We don’t monkey around when it comes to our hot chocolate
A sweet, chocolatey concoction that the nation loves, we explore the history of hot chocolate
Hot chocolate has been enjoyed for centuries. Cocoa was originally grown and harvested in Mexico by Olmecs and Mayans, but it is most famously associated with the Aztec civilization. Over the years there have been many variations of the chocolate liquor, which we now know as a rich, creamy, sweet drink. With the introduction of our new monkey mascot, we look at the history of hot chocolate…
Hot chocolate is made from cocoa seeds, which grow in pods on the bark of the Theobroma (which translates to ‘food of the Gods’) Cocoa tree. To make the cocoa seeds into an edible form they are dried and roasted, leaving the cocoa nibs. The cocoa nibs are then crushed into a thick paste that can be mixed with water to make a chocolate drink.
It is believed that the first chocolate drink was made in Mexico, in as early as 500BC. One of the animals you are likely to spot in the Mexican rainforests, where you’d find cocoa growing on the Theobroma trees, is a monkey (in particular howler and spider monkeys). We would like to introduce our new Jelly Cat monkey mascot, who will be looking after all things hot chocolate here at Miles. Our tropical friend will be named in April and is available to purchase, with or without our Heavenly Hot chocolate!
The chocolate drink was originally made up of ground cocoa seeds mixed with water, cornmeal and chillies. The Aztecs would drink the chocolatey mixture cold, while the Mayans preferred it hot. Both the Mayans and the Aztecs would aim to create a foamy, thicker drink by pouring the liquid from one cup into another, from a height and repeating it until they had the desired consistency.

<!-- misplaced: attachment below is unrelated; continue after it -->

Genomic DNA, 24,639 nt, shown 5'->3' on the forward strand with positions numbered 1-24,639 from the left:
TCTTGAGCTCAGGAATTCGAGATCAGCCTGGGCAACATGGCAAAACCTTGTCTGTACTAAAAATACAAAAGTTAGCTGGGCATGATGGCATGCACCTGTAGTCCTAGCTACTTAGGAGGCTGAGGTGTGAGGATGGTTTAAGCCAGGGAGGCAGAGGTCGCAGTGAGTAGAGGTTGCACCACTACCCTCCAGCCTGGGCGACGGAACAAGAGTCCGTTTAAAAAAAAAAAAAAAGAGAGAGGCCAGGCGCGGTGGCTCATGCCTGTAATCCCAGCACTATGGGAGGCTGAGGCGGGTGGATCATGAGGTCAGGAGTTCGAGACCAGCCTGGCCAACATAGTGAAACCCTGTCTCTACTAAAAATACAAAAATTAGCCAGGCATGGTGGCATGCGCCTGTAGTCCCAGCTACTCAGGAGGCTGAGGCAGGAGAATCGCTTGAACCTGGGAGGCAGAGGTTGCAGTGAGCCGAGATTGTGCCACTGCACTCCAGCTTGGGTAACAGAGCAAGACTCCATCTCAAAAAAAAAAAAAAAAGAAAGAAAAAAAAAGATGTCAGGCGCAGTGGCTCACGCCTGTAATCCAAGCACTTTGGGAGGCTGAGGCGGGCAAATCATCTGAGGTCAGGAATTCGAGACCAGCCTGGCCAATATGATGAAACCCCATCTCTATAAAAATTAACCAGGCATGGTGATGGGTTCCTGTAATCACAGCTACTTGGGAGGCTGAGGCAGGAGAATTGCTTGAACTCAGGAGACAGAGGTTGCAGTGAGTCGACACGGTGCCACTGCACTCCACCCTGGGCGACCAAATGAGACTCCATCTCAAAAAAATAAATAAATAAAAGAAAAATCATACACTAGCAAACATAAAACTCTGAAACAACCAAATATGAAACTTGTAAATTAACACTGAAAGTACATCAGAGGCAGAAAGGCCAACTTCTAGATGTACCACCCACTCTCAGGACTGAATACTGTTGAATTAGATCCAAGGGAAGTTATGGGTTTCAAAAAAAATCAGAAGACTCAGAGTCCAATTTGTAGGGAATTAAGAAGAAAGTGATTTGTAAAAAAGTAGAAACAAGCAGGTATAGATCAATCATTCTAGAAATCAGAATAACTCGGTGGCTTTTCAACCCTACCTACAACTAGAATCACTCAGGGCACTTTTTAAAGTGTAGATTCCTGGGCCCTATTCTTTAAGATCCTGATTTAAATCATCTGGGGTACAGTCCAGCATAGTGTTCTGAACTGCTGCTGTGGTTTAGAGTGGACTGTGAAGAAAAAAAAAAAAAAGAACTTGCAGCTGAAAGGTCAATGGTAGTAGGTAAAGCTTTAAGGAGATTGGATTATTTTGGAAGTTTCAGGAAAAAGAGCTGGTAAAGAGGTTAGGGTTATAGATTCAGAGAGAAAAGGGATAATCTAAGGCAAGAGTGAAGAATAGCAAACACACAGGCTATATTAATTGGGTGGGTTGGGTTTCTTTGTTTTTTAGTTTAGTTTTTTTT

Chocolate was given to Aztec soldiers to help them in battle. Ground cocoa was sandwiched between wafers and given to the men in their rations. They could then mix the ground cocoa with water to make a drink that is believed to enhance mood, lower blood pressure and increase alertness. Cocoa was thought to improve blood flow to the heart and brain and relax the muscles in the lungs, to aid coughs. Since Aztec times, ground cocoa has been included in military rations for hundreds of years, across the world, with a lot of the chocolate given to the wounded to help them get their strength back.
In the early 1500s an explorer brought cocoa and the chocolate drink to the court of King Charles V and the drink quickly became popular in Spain, however the recipe was changed, sweeteners were added and the chillies were removed.
Cocoa beans were also used as currency and the chocolate drink was considered a luxury. It was more expensive than coffee, and its consumption was limited to nobles, royalty and soldiers.
The drink travelled through Europe and reached London in the 1700s. Hot chocolate was served in chocolate houses and, although expensive, was extremely popular. As well as being a sacred drink, hot chocolate was still used as a treatment for illnesses, such as stomach and liver diseases.
Physician Sir Hans Slone travelled to Jamaica and brought back a new recipe for hot chocolate on his return to the UK. In the new recipe the cocoa was mixed with hot milk. The nation started to add milk to their chocolate drink and it became popular as an after-dinner beverage.
Fast forward to the middle of the 18th century when cocoa powder was invented in Holland. At this time the cocoa bean trade was almost completely controlled by the Dutch. The powder that was created blended with both milk and water more easily than the ground cocoa and lead to the creation of chocolate bars. The first chocolate bar, as we now know it, was not invented until 1839.
Nowadays we drink hot chocolate as a warming winter pick-me-up, a chocolatey Easter treat or to relax with in the evening before we get our beauty sleep. How do you drink yours?
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